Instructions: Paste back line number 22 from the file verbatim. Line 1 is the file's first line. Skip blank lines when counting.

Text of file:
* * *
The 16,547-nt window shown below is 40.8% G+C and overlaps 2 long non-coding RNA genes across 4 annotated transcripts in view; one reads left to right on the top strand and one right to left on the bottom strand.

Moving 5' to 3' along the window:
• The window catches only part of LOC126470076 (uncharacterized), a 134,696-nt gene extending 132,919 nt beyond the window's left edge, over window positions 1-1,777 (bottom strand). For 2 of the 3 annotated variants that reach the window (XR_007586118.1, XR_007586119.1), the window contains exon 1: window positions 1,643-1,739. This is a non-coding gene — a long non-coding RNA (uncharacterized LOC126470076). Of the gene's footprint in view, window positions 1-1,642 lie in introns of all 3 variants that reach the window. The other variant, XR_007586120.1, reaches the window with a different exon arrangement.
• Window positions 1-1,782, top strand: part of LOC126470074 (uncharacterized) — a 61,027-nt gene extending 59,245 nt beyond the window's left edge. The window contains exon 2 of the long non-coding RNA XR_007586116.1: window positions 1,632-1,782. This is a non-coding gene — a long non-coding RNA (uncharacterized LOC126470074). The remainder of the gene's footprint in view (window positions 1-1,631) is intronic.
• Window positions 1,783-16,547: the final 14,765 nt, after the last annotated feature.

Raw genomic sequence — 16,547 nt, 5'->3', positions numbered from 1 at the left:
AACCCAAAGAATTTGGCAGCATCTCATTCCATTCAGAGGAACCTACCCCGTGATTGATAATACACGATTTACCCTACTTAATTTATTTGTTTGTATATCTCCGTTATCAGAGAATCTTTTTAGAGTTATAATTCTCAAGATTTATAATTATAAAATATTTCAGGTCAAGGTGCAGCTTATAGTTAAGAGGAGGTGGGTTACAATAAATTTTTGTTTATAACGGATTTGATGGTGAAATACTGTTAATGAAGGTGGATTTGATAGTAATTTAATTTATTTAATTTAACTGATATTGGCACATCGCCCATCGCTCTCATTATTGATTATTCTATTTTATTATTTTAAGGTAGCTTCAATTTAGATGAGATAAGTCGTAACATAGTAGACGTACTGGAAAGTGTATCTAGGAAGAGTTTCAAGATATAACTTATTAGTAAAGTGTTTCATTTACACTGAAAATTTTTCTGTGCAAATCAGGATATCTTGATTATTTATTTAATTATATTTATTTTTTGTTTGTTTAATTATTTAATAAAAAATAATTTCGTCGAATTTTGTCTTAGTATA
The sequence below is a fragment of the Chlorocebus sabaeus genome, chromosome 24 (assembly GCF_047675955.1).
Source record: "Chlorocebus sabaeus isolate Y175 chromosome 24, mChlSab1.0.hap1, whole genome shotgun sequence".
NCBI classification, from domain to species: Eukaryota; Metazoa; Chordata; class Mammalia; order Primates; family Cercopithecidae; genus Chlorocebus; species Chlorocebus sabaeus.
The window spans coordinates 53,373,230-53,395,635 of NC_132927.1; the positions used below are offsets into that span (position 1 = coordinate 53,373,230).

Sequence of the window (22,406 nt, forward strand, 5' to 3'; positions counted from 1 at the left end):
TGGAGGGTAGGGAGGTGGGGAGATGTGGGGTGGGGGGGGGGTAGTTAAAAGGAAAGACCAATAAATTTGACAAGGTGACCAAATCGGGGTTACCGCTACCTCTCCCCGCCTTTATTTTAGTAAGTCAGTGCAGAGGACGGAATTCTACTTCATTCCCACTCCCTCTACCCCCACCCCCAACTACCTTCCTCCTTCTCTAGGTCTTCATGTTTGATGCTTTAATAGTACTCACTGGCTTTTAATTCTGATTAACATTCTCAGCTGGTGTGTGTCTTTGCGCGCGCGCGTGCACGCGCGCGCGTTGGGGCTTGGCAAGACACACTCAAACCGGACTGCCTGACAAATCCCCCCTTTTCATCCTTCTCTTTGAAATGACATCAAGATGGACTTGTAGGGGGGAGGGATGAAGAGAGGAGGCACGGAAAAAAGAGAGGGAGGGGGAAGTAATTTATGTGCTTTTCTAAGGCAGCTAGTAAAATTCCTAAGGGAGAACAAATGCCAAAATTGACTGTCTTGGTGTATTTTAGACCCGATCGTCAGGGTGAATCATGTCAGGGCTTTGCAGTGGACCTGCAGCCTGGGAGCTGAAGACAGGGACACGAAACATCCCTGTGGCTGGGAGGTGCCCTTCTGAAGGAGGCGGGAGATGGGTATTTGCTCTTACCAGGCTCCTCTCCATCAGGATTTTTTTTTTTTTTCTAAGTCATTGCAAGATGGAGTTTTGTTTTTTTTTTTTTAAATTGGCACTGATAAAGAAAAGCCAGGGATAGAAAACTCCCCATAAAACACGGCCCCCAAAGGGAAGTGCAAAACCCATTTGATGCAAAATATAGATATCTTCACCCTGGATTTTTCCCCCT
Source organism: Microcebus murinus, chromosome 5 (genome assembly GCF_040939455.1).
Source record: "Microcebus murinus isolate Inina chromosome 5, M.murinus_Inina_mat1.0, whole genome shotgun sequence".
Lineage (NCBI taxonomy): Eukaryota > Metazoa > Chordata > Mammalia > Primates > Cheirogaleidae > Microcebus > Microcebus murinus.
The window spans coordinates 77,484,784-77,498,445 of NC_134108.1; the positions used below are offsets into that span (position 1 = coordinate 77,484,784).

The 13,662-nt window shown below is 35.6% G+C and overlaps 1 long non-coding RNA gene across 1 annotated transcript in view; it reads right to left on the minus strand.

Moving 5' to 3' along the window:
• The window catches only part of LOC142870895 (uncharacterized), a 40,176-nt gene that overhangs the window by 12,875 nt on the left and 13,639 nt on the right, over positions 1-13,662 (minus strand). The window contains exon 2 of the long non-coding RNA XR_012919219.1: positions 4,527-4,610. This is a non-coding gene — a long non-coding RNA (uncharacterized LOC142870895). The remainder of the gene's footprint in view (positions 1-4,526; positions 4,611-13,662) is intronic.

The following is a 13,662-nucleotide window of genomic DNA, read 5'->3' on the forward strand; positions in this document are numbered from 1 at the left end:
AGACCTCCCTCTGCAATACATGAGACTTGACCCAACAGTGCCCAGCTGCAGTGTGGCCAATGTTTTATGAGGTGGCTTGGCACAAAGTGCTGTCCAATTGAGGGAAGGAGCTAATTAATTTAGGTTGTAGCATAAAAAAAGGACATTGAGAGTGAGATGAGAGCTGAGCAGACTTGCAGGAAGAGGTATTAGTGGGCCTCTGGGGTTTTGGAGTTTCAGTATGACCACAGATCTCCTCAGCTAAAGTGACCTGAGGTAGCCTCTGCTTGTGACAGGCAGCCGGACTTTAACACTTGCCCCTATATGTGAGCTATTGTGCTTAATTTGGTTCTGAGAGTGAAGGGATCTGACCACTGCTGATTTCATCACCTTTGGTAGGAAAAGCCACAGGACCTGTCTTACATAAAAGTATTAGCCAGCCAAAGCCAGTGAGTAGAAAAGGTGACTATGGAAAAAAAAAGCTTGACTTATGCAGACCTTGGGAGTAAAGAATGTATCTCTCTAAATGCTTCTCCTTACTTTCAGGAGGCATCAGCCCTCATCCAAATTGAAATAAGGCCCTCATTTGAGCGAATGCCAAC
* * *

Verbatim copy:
AGACCTCCCTCTGCAATACATGAGACTTGACCCAACAGTGCCCAGCTGCAGTGTGGCCAATGTTTTATGAGGTGGCTTGGCACAAAGTGCTGTCCAATTGAGGGAAGGAGCTAATTAATTTAGGTTGTAGCATAAAAAAAGGACATTGAGAGTGAGATGAGAGCTGAGCAGACTTGCAGGAAGAGGTATTAGTGGGCCTCTGGGGTTTTGGAGTTTCAGTATGACCACAGATCTCCTCAGCTAAAGTGACCTGAGGTAGCCTCTGCTTGTGACAGGCAGCCGGACTTTAACACTTGCCCCTATATGTGAGCTATTGTGCTTAATTTGGTTCTGAGAGTGAAGGGATCTGACCACTGCTGATTTCATCACCTTTGGTAGGAAAAGCCACAGGACCTGTCTTACATAAAAGTATTAGCCAGCCAAAGCCAGTGAGTAGAAAAGGTGACTATGGAAAAAAAAAGCTTGACTTATGCAGACCTTGGGAGTAAAGAATGTATCTCTCTAAATGCTTCTCCTTACTTTCAGGAGGCATCAGCCCTCATCCAAATTGAAATAAGGCCCTCATTTGAGCGAATGCCAAC